movie review

If You See Only One Giant-Monster Movie About Female Empowerment, Make It Colossal

Anne Hathaway in Colossal. Photo: Toy Fight Productions

At the start of Colossal, a little girl in South Korea witnesses the coming of a Godzilla-like monster, only goofier looking so as not to be actionable. (The Godzilla people sued anyway, but they’re assholes. It’s a parody and an homage.) Then a title says “25 Years Later,” and we’re in New York, where a hungover, unemployed writer named Gloria (Anne Hathaway) wakes up amid the debris of a party and staggers home to her handsome boyfriend (Dan Stevens), who has packed her suitcases. He doesn’t just throw her out. He also gives her a lecture about drinking, idleness, and personal responsibility.

The connection between a monster in Asia and a 30-ish Manhattan drunk with a dickish boyfriend a quarter-century on is a mite unclear: It’s not just two different movies, it’s two different kinds of movie. What connects them is both a surprise and the movie’s very premise — which means, to avoid spoilers, I’m going to have to tread more carefully than a friendly Godzilla(™, schmucks) in a kiddie park. That is, I don’t want to squash anyone, but I gotta give you your money’s worth.

The thing to know is that the Spanish writer-director Nacho Vigalondo (Timecrimes) has a rubbery notion of tone. After that Toho-ish prologue, Colossal becomes a giddy rom-com of debauchery that slowly transforms into a grim psychodrama about a woman’s loss — and recovery — of power. Plus, a giant dinosaur fighting a giant robot in Seoul. It’s all over the map, literally and figuratively.

The bulk of Colossal, though, takes place in Gloria’s hometown, where she moves into her old family house, which has apparently stood empty for years. Literally empty: She buys an air mattress but is so drunk she passes out on it without blowing it up. Help comes in the form of Oscar (Jason Sudeikis), a nerdy guy who had a crush on her as a kid and now can play savior. He shows up with a TV set after they share a drunken night at the dive bar he inherited from his dad and offers her a job, which she accepts on the condition she can clean up the wing he closed off and make it special. Vigalondo is priming us for an upbeat, let’s-clean-up-the-mess-of-our-lives scenario in which Gloria and Oscar will slowly become intimate.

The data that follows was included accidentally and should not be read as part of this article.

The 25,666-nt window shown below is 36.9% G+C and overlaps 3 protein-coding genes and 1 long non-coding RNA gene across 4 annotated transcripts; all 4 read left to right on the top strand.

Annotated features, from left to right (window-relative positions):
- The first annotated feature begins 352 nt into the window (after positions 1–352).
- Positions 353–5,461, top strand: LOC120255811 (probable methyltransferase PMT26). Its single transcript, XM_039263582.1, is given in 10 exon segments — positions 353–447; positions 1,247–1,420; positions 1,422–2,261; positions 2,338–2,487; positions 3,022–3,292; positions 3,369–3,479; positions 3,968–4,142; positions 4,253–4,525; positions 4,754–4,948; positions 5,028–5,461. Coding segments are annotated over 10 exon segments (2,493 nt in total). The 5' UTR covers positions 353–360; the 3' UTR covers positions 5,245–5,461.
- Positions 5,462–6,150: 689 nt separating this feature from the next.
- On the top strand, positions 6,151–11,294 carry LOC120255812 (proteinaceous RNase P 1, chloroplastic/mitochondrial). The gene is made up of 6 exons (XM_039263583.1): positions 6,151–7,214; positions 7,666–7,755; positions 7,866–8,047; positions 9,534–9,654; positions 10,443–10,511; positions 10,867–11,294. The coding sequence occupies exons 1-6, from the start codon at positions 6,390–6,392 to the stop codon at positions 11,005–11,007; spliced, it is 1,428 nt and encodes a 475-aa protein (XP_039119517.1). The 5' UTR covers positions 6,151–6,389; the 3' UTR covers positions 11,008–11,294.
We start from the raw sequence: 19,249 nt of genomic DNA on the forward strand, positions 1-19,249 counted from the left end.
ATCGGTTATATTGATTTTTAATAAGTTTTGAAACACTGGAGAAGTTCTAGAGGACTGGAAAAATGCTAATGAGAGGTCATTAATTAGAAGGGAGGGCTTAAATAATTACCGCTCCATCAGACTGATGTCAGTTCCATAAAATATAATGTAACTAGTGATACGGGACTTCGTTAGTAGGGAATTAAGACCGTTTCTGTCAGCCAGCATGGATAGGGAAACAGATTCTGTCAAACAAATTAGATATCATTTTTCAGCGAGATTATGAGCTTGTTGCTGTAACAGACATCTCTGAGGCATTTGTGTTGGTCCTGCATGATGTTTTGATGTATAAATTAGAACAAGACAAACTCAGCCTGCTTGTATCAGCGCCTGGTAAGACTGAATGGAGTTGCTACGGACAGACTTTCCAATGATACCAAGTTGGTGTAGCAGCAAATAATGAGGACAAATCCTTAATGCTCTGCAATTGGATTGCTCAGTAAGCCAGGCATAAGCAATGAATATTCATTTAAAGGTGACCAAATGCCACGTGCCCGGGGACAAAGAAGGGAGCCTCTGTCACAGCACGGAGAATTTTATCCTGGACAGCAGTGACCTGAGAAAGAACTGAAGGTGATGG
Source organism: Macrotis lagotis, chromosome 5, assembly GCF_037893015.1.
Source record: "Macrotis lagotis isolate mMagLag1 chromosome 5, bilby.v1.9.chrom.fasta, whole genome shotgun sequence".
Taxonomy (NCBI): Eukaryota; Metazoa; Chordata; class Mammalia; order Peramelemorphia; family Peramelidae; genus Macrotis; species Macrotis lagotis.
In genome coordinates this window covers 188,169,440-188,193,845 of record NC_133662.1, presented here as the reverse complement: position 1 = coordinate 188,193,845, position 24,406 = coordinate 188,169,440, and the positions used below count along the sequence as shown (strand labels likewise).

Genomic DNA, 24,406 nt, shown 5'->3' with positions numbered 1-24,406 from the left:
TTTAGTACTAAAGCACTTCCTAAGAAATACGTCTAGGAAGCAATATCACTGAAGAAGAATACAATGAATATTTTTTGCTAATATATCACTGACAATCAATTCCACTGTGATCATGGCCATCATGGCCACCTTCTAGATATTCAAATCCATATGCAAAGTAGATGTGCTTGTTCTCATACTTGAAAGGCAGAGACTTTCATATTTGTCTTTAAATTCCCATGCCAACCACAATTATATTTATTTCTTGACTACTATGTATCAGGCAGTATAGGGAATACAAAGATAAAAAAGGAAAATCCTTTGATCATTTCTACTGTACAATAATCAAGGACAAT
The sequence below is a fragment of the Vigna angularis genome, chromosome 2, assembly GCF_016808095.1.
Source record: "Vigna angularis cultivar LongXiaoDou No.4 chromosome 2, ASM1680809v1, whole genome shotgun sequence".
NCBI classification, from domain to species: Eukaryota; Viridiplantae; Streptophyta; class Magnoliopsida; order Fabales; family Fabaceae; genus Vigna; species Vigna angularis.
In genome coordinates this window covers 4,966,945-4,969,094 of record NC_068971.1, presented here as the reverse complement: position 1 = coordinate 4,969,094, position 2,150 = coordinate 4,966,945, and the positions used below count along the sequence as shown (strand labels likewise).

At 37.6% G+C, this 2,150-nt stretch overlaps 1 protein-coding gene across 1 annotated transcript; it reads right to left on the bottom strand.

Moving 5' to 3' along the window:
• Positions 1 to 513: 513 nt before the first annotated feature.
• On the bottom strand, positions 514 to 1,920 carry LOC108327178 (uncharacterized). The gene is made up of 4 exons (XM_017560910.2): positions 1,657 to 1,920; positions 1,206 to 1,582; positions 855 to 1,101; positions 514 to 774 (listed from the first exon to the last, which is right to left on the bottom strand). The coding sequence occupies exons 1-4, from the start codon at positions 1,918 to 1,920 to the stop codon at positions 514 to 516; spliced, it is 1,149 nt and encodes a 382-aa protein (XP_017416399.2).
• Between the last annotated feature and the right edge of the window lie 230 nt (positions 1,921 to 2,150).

Rescue fantasies are a staple of rom-coms, where unstable princesses often end up with sweet dorks. But Sudeikis’s Oscar is right on the border between endearing and stalker-ish. Gloria’s all-night beer binges with Oscar and two dysfunctional pals played by Tim Blake Nelson and Austin Stowell are larkish — but also creepy, because these people are addicts in an emotional limbo. Although Hathaway does a lot of the schtick that Hatha-haters hate most — pulling faces, rolling her big eyes, showing off her flawless skin while pretending to be a drunk — she makes Gloria’s gradual feeling of entrapment very affecting. Putting a rom-com queen at the center of Colossal feels positively subversive.

As for the monster, it appears again in Seoul and is this time a worldwide news event. The creature is on TV — and looking puzzled. It scratches its head in a way that reminds Gloria of herself when she’s nervous and perplexed. That’s not a spoiler, since the film’s poster shows Hathaway and the monster in an identical silly pose, mysteriously in sync in their bewilderment. At first the connection is hilarious. Then we begin to realize that the movie’s giant monsters (there are two) are avatars in a story of domestic abuse, addiction, and buried childhood trauma.

I wish I could say those disparate elements totally jell, but a lot of the air goes out of the movie in the last third, and the pacing of the climax is funereal. But given the seriousness of the story — a woman battling her own demons as well as a violent male — I don’t know how Vigalondo could have lightened the tone. And I love the setup so much that I forgive Colossal almost everything. Vigalondo demonstrates that even the dumbest genres can be used to profound ends — not cheapening serious things but kicking them to the next metaphoric level. A woman finding her inner strength is inspiring. But a woman finding her inner giant monster who kicks butt — that’s just so cool.

Review: Colossal Is Charming Monster Metaphor